He hesitated at the starting gate, but after a seven-month marathon Thomas Mulcair is leading the pack as it pounds down the home stretch of the federal NDP leadership race.
The only question is whether he can be nipped at the wire.
Inside bettors suggest probably not. But the NDP’s complicated process for selecting a successor to the late Jack Layton makes it difficult to handicap the outcome with any confidence, even at this late stage.
Whether any of his six rivals can beat the Montreal MP to the finish line Saturday depends on a host of unpredictable factors, including how many of the 131,000 eligible New Democrats actually vote, how far ahead Mulcair is on the first ballot, the order in which trailing contenders drop off the ballot and whether their supporters move primarily to one candidate or scatter.
Most difficult to predict are the individual choices tens of thousands of New Democrats are making — in the privacy of their own homes, free of the group think and the hoopla of Saturday’s convention in Toronto — as they mark their ballots.
As of Wednesday morning, 43,000 had voted in advance, online or by mail, ranking their preferences from first through seventh. Assuming a high voter turnout of 70 per cent, that means almost half had voted early, with tens of thousands more ballots expected to pour in until advance voting is cut off at 11 a.m. ET Friday.
With advance preferential ballots, a voter’s first choice will be counted until that candidate is dropped from the ballot, at which point the voter’s second and subsequent choices will be counted until one contender emerges with more than 50 per cent of the votes.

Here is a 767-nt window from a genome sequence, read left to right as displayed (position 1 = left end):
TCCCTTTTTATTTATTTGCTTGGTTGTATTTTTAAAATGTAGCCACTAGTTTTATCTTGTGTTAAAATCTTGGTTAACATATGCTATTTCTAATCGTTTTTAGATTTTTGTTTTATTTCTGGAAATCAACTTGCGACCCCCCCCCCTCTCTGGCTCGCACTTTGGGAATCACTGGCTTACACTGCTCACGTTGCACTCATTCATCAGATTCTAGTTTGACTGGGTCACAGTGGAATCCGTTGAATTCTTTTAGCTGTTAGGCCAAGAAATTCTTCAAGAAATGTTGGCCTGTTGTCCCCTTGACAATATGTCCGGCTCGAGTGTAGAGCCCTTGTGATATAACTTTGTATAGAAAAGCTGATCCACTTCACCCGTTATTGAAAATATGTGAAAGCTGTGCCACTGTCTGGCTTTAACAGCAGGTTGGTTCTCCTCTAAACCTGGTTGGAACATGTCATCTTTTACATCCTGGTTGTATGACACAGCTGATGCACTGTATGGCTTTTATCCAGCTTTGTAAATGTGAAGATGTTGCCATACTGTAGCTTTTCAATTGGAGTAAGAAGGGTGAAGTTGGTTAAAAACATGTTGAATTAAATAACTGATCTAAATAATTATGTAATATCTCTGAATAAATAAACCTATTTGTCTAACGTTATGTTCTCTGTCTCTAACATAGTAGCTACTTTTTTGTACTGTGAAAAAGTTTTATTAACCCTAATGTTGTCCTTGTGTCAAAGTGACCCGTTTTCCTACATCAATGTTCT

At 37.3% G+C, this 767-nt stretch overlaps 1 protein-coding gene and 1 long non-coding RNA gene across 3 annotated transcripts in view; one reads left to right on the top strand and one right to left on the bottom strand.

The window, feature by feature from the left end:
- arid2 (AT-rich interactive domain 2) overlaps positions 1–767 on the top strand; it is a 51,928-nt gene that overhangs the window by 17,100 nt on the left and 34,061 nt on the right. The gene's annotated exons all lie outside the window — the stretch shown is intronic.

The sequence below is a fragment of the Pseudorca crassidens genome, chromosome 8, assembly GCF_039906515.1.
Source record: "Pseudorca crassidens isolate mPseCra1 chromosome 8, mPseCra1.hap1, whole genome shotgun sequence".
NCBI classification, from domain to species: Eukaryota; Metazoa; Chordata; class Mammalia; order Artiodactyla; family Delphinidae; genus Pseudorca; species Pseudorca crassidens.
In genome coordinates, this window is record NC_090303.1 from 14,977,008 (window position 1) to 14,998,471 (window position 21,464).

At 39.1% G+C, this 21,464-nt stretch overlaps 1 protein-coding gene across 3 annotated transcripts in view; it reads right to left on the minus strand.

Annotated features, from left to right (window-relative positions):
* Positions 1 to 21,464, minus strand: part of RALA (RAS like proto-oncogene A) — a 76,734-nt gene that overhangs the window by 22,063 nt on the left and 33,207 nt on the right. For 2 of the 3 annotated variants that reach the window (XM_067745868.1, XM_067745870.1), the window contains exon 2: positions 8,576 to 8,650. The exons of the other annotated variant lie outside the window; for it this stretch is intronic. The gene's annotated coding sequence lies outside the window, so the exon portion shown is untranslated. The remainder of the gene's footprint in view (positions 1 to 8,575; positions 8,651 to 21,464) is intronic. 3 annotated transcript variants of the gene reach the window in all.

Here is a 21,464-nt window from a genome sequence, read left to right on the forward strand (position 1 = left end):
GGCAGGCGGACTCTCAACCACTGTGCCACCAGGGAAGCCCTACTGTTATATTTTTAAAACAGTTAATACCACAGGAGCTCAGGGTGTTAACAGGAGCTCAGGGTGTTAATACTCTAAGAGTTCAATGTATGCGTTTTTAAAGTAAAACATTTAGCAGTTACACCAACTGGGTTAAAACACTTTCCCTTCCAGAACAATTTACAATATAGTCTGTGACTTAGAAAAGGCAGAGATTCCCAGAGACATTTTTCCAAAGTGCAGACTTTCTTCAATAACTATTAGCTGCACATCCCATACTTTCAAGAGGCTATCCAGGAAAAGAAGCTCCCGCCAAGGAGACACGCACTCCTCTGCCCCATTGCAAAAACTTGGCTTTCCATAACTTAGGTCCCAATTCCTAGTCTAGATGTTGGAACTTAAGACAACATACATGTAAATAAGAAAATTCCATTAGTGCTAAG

An unknown number of additional online voters, as well as the roughly 3,000 who’ve registered to attend the convention, will vote ballot by ballot in real time, starting Friday night and continuing Saturday.
Long shot candidate Martin Singh, a Nova Scotia pharmacist, is the only one who has attempted to openly direct his supporters — to Mulcair — once he’s scratched from the ballot. The other contenders haven’t bothered, deeming it a futile exercise akin to herding cats.
New Democrats revel in their reputation for contrarian independence; they don’t like being told what to do. And they have regional preferences when it comes to second choices that don’t necessarily equate with what their first-choice candidate would like them to do.
Former party president and veteran backroom strategist Brian Topp, for instance, has positioned himself as the anti-Mulcair candidate and is seen to be most ideologically attuned with Toronto MP Peggy Nash. Yet his Quebec supporters are most likely to switch to Mulcair if Topp is knocked off the ballot.
Indeed, various camps privately admit the purported ideological divide among the candidates — the allegedly more centrist Mulcair and Nathan Cullen versus the more traditionalist Topp, Nash and Paul Dewar — has been exaggerated for the purposes of sharpening distinctions during the campaign. And it’s not likely to play as big a role in determining second choices as many pundits have suggested.
“This is not (a choice between) left-right, no matter what the pundits say,” says a strategist with one camp. “This is all about who can win.”
Having vaulted into official Opposition status for the first time last May, New Democrats are determined to hang onto their historic gains in Quebec and expand their reach elsewhere. First and foremost, they are looking for a leader who can make the leap into government in the next election in 2015.